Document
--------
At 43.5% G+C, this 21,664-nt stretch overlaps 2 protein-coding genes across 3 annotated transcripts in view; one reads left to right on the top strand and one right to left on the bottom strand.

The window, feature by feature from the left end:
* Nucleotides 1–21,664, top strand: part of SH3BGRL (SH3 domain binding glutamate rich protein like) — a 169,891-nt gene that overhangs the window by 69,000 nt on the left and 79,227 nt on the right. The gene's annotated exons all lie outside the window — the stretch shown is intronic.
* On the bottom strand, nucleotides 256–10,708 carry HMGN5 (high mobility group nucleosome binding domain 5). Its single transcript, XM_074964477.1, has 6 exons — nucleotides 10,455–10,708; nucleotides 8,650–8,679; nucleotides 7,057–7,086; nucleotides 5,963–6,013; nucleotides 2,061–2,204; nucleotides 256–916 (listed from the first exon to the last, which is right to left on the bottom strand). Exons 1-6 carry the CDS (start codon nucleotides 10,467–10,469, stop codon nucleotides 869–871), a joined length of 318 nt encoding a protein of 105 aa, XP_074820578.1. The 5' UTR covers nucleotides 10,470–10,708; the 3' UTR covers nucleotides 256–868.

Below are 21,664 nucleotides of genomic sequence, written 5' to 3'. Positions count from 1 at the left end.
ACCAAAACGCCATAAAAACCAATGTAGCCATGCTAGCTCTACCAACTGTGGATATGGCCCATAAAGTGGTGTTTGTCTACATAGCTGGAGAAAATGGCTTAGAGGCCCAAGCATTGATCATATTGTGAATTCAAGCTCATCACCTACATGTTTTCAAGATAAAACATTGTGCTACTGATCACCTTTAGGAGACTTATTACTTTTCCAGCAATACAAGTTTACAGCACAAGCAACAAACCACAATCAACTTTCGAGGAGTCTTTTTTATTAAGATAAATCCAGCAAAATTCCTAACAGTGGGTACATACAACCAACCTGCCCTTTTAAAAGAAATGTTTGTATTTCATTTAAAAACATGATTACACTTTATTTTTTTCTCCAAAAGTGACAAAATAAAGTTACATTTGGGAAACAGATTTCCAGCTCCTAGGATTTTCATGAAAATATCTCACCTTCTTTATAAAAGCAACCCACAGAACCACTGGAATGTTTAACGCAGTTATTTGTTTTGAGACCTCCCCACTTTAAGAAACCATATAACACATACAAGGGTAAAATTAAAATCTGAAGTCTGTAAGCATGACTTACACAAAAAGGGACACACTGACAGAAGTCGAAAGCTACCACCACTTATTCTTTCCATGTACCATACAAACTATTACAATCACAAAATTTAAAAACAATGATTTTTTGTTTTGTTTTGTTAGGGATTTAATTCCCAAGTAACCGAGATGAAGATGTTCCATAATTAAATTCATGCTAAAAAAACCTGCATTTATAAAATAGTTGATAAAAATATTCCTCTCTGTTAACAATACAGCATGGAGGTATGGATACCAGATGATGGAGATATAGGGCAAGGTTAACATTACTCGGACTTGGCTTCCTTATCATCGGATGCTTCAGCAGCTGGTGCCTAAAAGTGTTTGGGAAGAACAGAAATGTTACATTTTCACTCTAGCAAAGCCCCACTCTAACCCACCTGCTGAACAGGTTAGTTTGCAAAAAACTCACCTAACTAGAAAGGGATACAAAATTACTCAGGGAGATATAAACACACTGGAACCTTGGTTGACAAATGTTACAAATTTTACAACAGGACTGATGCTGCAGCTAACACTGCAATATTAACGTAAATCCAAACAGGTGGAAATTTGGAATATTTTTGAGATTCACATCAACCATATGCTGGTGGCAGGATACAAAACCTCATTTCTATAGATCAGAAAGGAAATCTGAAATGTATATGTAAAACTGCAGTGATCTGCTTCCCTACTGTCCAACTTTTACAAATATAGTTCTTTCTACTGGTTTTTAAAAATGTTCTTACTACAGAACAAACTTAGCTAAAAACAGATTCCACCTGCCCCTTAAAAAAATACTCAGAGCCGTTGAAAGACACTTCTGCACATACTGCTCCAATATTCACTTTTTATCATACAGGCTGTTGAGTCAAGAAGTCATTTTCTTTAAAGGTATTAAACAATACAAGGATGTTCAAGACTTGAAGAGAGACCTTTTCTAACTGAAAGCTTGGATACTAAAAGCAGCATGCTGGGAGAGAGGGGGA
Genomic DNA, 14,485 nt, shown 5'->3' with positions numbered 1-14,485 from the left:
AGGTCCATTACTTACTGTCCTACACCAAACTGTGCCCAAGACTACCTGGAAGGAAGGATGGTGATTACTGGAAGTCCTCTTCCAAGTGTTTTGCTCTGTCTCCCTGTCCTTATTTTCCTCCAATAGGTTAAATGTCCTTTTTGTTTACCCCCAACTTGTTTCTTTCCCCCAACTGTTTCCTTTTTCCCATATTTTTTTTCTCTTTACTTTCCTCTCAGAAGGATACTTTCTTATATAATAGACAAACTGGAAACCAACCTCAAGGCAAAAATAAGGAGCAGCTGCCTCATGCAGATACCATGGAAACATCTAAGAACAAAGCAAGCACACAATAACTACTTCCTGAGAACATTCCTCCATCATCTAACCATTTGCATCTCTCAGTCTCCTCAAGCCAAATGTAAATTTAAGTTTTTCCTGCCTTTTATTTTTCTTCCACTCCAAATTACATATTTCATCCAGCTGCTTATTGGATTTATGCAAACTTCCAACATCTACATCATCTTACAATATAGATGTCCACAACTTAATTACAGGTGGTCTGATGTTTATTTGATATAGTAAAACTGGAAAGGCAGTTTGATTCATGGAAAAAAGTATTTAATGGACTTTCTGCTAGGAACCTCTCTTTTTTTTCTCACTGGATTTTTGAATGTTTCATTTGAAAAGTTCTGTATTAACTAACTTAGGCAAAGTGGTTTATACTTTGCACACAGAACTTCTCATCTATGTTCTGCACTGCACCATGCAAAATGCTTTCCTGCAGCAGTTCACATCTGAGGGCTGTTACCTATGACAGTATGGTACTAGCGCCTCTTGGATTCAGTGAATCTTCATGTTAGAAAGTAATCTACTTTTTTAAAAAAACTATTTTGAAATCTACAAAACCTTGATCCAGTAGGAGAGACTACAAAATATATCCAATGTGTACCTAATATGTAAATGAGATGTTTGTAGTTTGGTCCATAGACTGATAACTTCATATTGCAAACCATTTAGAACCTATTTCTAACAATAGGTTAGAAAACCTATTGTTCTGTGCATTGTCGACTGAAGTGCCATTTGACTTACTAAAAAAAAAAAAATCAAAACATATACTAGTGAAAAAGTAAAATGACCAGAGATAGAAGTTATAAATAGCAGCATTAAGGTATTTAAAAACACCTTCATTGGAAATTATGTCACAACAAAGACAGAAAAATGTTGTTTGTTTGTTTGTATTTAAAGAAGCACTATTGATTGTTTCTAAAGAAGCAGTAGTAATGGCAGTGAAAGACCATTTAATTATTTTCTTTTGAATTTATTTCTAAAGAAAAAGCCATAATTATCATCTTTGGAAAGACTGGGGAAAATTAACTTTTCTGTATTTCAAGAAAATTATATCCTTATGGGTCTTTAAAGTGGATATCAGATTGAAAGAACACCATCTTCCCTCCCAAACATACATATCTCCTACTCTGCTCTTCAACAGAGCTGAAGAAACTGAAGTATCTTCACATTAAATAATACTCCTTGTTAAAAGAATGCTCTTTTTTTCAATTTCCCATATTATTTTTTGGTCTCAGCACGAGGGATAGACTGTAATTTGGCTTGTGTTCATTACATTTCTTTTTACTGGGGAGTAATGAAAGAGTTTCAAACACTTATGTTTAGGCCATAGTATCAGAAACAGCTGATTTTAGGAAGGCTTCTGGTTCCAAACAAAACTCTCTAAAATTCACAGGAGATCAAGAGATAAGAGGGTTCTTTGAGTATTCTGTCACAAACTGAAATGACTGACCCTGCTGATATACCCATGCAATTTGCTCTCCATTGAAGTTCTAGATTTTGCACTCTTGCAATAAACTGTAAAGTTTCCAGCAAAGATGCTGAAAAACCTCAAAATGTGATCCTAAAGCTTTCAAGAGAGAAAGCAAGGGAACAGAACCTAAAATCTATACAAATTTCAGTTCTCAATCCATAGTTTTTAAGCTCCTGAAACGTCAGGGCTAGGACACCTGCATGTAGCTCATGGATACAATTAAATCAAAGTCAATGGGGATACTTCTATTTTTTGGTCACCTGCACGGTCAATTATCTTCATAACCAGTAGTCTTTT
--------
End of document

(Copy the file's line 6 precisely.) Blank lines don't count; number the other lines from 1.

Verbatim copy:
ACCAAAACGCCATAAAAACCAATGTAGCCATGCTAGCTCTACCAACTGTGGATATGGCCCATAAAGTGGTGTTTGTCTACATAGCTGGAGAAAATGGCTTAGAGGCCCAAGCATTGATCATATTGTGAATTCAAGCTCATCACCTACATGTTTTCAAGATAAAACATTGTGCTACTGATCACCTTTAGGAGACTTATTACTTTTCCAGCAATACAAGTTTACAGCACAAGCAACAAACCACAATCAACTTTCGAGGAGTCTTTTTTATTAAGATAAATCCAGCAAAATTCCTAACAGTGGGTACATACAACCAACCTGCCCTTTTAAAAGAAATGTTTGTATTTCATTTAAAAACATGATTACACTTTATTTTTTTCTCCAAAAGTGACAAAATAAAGTTACATTTGGGAAACAGATTTCCAGCTCCTAGGATTTTCATGAAAATATCTCACCTTCTTTATAAAAGCAACCCACAGAACCACTGGAATGTTTAACGCAGTTATTTGTTTTGAGACCTCCCCACTTTAAGAAACCATATAACACATACAAGGGTAAAATTAAAATCTGAAGTCTGTAAGCATGACTTACACAAAAAGGGACACACTGACAGAAGTCGAAAGCTACCACCACTTATTCTTTCCATGTACCATACAAACTATTACAATCACAAAATTTAAAAACAATGATTTTTTGTTTTGTTTTGTTAGGGATTTAATTCCCAAGTAACCGAGATGAAGATGTTCCATAATTAAATTCATGCTAAAAAAACCTGCATTTATAAAATAGTTGATAAAAATATTCCTCTCTGTTAACAATACAGCATGGAGGTATGGATACCAGATGATGGAGATATAGGGCAAGGTTAACATTACTCGGACTTGGCTTCCTTATCATCGGATGCTTCAGCAGCTGGTGCCTAAAAGTGTTTGGGAAGAACAGAAATGTTACATTTTCACTCTAGCAAAGCCCCACTCTAACCCACCTGCTGAACAGGTTAGTTTGCAAAAAACTCACCTAACTAGAAAGGGATACAAAATTACTCAGGGAGATATAAACACACTGGAACCTTGGTTGACAAATGTTACAAATTTTACAACAGGACTGATGCTGCAGCTAACACTGCAATATTAACGTAAATCCAAACAGGTGGAAATTTGGAATATTTTTGAGATTCACATCAACCATATGCTGGTGGCAGGATACAAAACCTCATTTCTATAGATCAGAAAGGAAATCTGAAATGTATATGTAAAACTGCAGTGATCTGCTTCCCTACTGTCCAACTTTTACAAATATAGTTCTTTCTACTGGTTTTTAAAAATGTTCTTACTACAGAACAAACTTAGCTAAAAACAGATTCCACCTGCCCCTTAAAAAAATACTCAGAGCCGTTGAAAGACACTTCTGCACATACTGCTCCAATATTCACTTTTTATCATACAGGCTGTTGAGTCAAGAAGTCATTTTCTTTAAAGGTATTAAACAATACAAGGATGTTCAAGACTTGAAGAGAGACCTTTTCTAACTGAAAGCTTGGATACTAAAAGCAGCATGCTGGGAGAGAGGGGGA